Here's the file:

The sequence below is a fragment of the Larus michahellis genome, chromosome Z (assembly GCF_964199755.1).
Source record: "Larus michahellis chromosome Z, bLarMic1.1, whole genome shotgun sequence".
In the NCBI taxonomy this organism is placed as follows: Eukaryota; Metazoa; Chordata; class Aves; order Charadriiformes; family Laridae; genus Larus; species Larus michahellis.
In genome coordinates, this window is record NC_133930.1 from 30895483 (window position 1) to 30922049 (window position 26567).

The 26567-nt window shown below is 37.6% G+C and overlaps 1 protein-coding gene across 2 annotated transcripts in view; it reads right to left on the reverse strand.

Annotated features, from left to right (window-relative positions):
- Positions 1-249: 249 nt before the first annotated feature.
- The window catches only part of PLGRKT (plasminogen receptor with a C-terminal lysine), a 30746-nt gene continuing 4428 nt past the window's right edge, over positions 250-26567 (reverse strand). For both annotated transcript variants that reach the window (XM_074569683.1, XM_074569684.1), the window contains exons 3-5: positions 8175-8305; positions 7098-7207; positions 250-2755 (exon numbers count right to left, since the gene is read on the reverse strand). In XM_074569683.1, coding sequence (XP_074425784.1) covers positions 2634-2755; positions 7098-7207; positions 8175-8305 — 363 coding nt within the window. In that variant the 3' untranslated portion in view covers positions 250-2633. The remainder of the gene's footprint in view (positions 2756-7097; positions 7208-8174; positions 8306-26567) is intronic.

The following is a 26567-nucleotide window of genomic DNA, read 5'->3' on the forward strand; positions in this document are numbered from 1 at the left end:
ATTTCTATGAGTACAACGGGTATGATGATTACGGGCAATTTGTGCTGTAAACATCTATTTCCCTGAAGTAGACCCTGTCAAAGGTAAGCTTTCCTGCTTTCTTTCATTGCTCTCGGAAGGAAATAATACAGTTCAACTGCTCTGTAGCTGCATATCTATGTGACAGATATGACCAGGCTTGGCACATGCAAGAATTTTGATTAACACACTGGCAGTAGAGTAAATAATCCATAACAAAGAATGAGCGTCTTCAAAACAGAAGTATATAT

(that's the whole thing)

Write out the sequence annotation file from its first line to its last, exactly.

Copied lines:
The sequence below is a fragment of the Larus michahellis genome, chromosome Z (assembly GCF_964199755.1).
Source record: "Larus michahellis chromosome Z, bLarMic1.1, whole genome shotgun sequence".
In the NCBI taxonomy this organism is placed as follows: Eukaryota; Metazoa; Chordata; class Aves; order Charadriiformes; family Laridae; genus Larus; species Larus michahellis.
In genome coordinates, this window is record NC_133930.1 from 30895483 (window position 1) to 30922049 (window position 26567).

The 26567-nt window shown below is 37.6% G+C and overlaps 1 protein-coding gene across 2 annotated transcripts in view; it reads right to left on the reverse strand.

Annotated features, from left to right (window-relative positions):
- Positions 1-249: 249 nt before the first annotated feature.
- The window catches only part of PLGRKT (plasminogen receptor with a C-terminal lysine), a 30746-nt gene continuing 4428 nt past the window's right edge, over positions 250-26567 (reverse strand). For both annotated transcript variants that reach the window (XM_074569683.1, XM_074569684.1), the window contains exons 3-5: positions 8175-8305; positions 7098-7207; positions 250-2755 (exon numbers count right to left, since the gene is read on the reverse strand). In XM_074569683.1, coding sequence (XP_074425784.1) covers positions 2634-2755; positions 7098-7207; positions 8175-8305 — 363 coding nt within the window. In that variant the 3' untranslated portion in view covers positions 250-2633. The remainder of the gene's footprint in view (positions 2756-7097; positions 7208-8174; positions 8306-26567) is intronic.

The following is a 26567-nucleotide window of genomic DNA, read 5'->3' on the forward strand; positions in this document are numbered from 1 at the left end:
ATTTCTATGAGTACAACGGGTATGATGATTACGGGCAATTTGTGCTGTAAACATCTATTTCCCTGAAGTAGACCCTGTCAAAGGTAAGCTTTCCTGCTTTCTTTCATTGCTCTCGGAAGGAAATAATACAGTTCAACTGCTCTGTAGCTGCATATCTATGTGACAGATATGACCAGGCTTGGCACATGCAAGAATTTTGATTAACACACTGGCAGTAGAGTAAATAATCCATAACAAAGAATGAGCGTCTTCAAAACAGAAGTATATAT